BioMed Research International 07/2014; 2014:419026. DOI:10.1155/2014/419026 · 2.71 Impact Factor
    This article is viewable in ResearchGate's enriched format
  • [Show abstract] [Hide abstract]
    ABSTRACT: Introduction. The use of novel psychoactive substances (NPSs) has rapidly increased as well as their online availability. The aim of this paper is to provide a comprehensive review of the nature and the risks associated with 25C-NBOMe, which has recently appeared in the drug market. Methods. A systematic analysis of the scientific literature and a qualitative assessment of online and media resources (e.g., e-newsgroups, chat-rooms, and e-newsletters) in 10 languages were carried out. Results. 25C-NBOMe is sold online as legal LSD or as research chemical with different designations such as "Boom," "Pandora," "Holland film," or "N-bomb." It is a partial agonist of 5-HT2A receptors. It is usually ingested orally/sublingually and, less commonly, nasally, through injection, vaginally, rectally, and smoked. Its effects include sublingual numbing, stimulation, "body high," hallucinations, dissociation, and anxiety. 25C-NBOMe presents high risk of overdoses; acute toxicity and fatalities have been reported. Conclusions. 25C-NBOMe consumption represents an emerging phenomenon with potential harmful effects. Its use is increased by its online availability at low costs. Health and other professionals should be informed about this new trend of substance use.
    BioMed Research International 07/2014; 2014:734749. DOI:10.1155/2014/734749 · 2.71 Impact Factor
    This article is viewable in ResearchGate's enriched format
  • Source
    [Show abstract] [Hide abstract]
    ABSTRACT: Introduction: Novel Psychoactive Substances (NPSs) are often sold online as "legal" and "safer" alternatives to International Controlled Drugs (ICDs) with captivating marketing strategies. Our aim was to review and summarize such strategies in terms of the appearance of the products, the brand names, and the latest trends in the illicit online marketplaces. Methods: Scientific data were searched in PsychInfo and Pubmed databases; results were integrated with an extensive monitoring of Internet (websites, online shops, chat rooms, fora, social networks) and media sources in nine languages (English, French, Farsi, Portuguese, Arabic, Russian, Spanish, and Chinese simplified/traditional) available from secure databases of the Global Public Health Intelligence Network. Results: Evolving strategies for the online diffusion and the retail of NPSs have been identified, including discounts and periodic offers on chosen products. Advertisements and new brand names have been designed to attract customers, especially young people. An increased number of retailers have been recorded as well as new Web platforms and privacy systems. Discussion: NPSs represent an unprecedented challenge in the field of public health with social, cultural, legal, and political implications. Web monitoring activities are essential for mapping the diffusion of NPSs and for supporting innovative Web-based prevention programmes.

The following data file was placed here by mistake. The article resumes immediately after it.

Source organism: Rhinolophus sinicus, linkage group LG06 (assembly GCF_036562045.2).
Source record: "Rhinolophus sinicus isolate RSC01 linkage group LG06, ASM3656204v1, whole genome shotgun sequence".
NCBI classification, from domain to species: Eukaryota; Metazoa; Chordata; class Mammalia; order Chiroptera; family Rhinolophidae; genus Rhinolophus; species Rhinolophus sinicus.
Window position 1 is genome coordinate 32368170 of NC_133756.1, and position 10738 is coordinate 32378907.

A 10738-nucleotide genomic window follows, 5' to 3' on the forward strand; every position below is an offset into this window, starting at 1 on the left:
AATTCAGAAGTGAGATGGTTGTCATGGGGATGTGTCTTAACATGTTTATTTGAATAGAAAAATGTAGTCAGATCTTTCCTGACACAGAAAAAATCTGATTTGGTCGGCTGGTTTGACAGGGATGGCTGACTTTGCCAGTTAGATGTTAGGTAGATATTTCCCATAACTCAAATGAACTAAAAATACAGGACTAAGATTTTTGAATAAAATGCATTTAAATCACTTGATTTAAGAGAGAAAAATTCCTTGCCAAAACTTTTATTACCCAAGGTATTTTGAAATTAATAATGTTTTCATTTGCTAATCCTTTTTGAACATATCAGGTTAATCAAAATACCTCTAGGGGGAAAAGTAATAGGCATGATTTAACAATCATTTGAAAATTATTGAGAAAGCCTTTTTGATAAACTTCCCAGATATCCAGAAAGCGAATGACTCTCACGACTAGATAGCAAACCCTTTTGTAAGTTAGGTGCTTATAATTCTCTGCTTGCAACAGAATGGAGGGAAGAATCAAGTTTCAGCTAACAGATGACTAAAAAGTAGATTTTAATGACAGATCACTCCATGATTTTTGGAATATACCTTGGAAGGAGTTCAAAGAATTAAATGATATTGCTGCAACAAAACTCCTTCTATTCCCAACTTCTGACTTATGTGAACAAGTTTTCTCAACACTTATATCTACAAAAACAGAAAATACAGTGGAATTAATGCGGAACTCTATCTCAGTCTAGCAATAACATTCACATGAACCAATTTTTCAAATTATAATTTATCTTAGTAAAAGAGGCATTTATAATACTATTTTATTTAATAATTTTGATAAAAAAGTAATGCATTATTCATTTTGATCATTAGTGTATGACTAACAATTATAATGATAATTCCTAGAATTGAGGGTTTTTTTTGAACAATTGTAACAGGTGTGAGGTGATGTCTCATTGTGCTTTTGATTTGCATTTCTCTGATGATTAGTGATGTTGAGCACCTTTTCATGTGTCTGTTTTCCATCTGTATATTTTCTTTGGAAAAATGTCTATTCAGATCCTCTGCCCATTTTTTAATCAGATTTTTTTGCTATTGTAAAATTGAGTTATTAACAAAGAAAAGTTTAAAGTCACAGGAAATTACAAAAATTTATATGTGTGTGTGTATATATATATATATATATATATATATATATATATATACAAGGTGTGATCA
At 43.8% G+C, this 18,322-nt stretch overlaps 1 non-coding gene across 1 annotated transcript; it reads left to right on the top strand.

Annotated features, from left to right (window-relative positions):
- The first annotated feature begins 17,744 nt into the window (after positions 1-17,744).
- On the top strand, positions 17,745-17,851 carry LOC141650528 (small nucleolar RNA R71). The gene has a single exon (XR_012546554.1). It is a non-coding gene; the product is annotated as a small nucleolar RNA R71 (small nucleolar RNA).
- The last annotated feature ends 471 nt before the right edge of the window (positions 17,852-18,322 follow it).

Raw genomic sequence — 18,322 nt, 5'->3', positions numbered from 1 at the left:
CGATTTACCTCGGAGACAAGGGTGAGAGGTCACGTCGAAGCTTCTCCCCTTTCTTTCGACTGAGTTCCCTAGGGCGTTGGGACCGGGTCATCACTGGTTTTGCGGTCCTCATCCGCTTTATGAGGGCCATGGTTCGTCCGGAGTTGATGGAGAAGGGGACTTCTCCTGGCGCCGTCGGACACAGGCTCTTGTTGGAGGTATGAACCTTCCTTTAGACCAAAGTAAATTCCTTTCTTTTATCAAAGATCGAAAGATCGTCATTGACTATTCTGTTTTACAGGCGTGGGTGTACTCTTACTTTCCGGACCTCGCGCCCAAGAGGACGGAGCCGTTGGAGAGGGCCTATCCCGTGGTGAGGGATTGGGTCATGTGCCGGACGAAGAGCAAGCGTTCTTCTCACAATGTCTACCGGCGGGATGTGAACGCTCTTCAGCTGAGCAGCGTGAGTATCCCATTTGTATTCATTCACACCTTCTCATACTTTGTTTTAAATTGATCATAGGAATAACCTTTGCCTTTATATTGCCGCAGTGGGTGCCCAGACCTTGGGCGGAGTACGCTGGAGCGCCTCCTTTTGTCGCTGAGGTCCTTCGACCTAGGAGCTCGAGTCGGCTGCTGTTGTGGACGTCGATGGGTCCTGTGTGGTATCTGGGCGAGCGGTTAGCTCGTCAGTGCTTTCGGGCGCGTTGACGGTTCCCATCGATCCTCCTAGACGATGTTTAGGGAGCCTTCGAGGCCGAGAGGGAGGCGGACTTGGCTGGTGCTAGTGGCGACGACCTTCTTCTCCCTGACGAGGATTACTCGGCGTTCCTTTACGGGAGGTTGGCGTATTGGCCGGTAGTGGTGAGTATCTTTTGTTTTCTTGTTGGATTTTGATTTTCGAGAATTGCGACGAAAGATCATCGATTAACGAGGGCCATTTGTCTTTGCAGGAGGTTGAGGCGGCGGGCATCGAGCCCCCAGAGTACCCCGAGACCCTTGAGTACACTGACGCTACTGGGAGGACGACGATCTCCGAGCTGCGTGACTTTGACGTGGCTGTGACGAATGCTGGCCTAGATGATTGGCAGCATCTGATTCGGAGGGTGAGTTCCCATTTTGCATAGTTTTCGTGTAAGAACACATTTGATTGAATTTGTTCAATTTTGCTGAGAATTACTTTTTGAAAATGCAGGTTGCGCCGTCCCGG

Journal of psychoactive drugs 09/2014; 46(4):287-294. DOI:10.1080/02791072.2014.944291 · 1.10 Impact Factor


Available from
May 29, 2014